1991 Imperial Oil Preliminary Inventory of Greenhouse Gas Emissions

This document from Imperial Oil, the Canadian subsidiary of Exxon, is a “Preliminary Inventory of Greenhouse Gas Emissions” from May, 1991. This document is part of the ClimateFiles Imperial Oil document set, gleaned by DeSmog researchers from the Glenbow Imperial Oil Archive Collection.

This report, published by Esso Resources Canada Limited (ERCL) fulfills a commitment to the “Development of an inventory of greenhouse gases emitted from Esso Resources operations, and the identification of feasible opportunities and costs to reduce these emissions” as laid out in Imperial Oil Limited’s (IOL) March 1990 publication, “A Discussion Paper on Global Warming.” 

This document states that “increasing atmospheric concentration of greenhouse gases has been linked in the last several years with potential global warming and climatic change;” the report contained in this document “represents IOL’s first attempt to quantify the greenhouse gas emission contributions made from Esso’s upstream petroleum operations, and to identify any feasible opportunities to reduce these emissions.” 

In tandem with Imperial’s April 1991 “Discussion Paper on Global Warming Response Options,” in which Imperial presented findings of a commissioned study regarding the potential efficacy of various levels of a Canadian carbon tax, this document demonstrates Imperial’s understanding of and research into the potential economic impact of policy-driven greenhouse gas emissions reductions. This document makes note of the same range of tax levels identified in the April 1991 document, specified as “up to 200$/tonne of Carbon or 55$/tonne of CO2.” 

The report contains many charts and tables describing greenhouse gas contributions by sector, noting that “total greenhouse gas emissions for Heavy Oil production are surprisingly high.” In identifying opportunities to reduce greenhouse gas emissions in Esso’s operations, the report differentiates between “items estimated to be ‘economically’ feasible…and those items that are ‘technically feasible’ (ie contribute towards emission reductions but are not economically attractive for ERCL to pursue).” The report’s assessment of “overall reduction potential” concludes that “the largest individual reduction opportunities for ERCL based on a 20 year time horizon are: Enhanced oil recovery (EOR); Reciprocating engine NOx reductions; CO2 and NOx reductions that occur from the introduction of air/fuel controls on reciprocating engines.”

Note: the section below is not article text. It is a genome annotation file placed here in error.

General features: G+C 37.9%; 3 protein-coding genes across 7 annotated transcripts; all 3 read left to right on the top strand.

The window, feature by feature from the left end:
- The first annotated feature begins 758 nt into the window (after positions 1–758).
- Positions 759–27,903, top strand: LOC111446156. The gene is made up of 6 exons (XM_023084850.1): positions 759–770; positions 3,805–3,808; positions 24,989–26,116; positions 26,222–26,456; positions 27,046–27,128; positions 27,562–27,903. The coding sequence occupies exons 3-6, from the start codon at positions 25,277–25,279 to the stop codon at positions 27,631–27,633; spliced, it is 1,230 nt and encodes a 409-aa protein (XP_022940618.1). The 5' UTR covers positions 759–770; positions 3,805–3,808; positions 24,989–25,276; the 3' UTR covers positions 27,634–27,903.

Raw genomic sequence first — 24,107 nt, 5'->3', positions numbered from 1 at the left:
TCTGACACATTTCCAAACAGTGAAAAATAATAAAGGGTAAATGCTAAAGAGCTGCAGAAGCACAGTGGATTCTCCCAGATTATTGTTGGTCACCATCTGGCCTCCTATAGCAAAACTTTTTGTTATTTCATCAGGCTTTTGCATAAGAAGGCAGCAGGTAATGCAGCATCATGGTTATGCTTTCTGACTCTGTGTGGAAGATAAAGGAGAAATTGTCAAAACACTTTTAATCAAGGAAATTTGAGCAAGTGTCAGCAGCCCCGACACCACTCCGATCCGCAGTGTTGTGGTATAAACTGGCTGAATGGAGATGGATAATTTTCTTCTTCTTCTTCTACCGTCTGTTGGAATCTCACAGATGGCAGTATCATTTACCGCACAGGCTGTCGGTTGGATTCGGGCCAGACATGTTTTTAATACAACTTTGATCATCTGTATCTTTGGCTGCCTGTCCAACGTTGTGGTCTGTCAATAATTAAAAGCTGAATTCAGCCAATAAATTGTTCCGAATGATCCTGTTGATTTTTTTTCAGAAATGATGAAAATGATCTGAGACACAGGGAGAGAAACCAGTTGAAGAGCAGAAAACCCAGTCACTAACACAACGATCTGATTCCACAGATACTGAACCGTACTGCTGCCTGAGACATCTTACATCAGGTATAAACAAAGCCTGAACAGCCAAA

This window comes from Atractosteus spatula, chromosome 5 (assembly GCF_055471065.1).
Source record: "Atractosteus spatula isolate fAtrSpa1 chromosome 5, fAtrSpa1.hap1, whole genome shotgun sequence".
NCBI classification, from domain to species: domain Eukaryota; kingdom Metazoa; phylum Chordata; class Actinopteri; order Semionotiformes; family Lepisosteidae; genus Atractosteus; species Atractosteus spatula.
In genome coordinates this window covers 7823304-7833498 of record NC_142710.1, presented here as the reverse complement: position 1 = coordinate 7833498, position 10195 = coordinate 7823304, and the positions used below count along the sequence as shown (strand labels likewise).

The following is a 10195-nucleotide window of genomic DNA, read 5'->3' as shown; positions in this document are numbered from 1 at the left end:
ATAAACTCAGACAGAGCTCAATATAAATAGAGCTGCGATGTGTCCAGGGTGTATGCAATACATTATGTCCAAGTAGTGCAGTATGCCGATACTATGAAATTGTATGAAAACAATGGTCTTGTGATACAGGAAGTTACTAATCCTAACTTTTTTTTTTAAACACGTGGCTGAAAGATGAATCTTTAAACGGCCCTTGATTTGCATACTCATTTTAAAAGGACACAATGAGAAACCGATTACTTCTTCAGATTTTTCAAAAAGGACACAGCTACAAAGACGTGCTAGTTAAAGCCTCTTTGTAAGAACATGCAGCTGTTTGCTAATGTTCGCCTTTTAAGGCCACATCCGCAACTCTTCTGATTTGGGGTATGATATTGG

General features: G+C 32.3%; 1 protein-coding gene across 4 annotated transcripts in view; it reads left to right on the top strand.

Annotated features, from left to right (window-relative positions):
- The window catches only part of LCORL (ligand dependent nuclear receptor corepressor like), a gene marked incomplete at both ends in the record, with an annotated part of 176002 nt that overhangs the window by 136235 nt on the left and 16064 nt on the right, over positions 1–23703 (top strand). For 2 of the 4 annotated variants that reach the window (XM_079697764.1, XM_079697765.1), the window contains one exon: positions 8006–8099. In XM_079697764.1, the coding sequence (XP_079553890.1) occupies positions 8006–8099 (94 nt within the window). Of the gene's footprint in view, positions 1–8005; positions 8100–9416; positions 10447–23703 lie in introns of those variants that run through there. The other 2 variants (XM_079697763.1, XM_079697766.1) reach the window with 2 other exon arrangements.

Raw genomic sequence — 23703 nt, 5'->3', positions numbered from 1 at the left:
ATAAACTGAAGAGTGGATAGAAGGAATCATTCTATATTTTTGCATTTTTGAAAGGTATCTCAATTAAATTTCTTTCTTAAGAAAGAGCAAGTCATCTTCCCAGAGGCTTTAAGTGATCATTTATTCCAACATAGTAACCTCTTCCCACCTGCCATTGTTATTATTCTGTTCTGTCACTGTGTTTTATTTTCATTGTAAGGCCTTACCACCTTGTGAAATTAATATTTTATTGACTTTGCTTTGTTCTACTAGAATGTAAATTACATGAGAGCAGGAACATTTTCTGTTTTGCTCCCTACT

Within the category of actions deemed by Imperial to be “economically feasible”, this report finds that such reduction opportunities would have a reductions impact “estimated at 13% of ERCL’s carbon dioxide equivalent greenhouse gas emissions and associated electrical CO2 emissions. Implementation of these opportunities would require an investment of approximately 20 M$.” 

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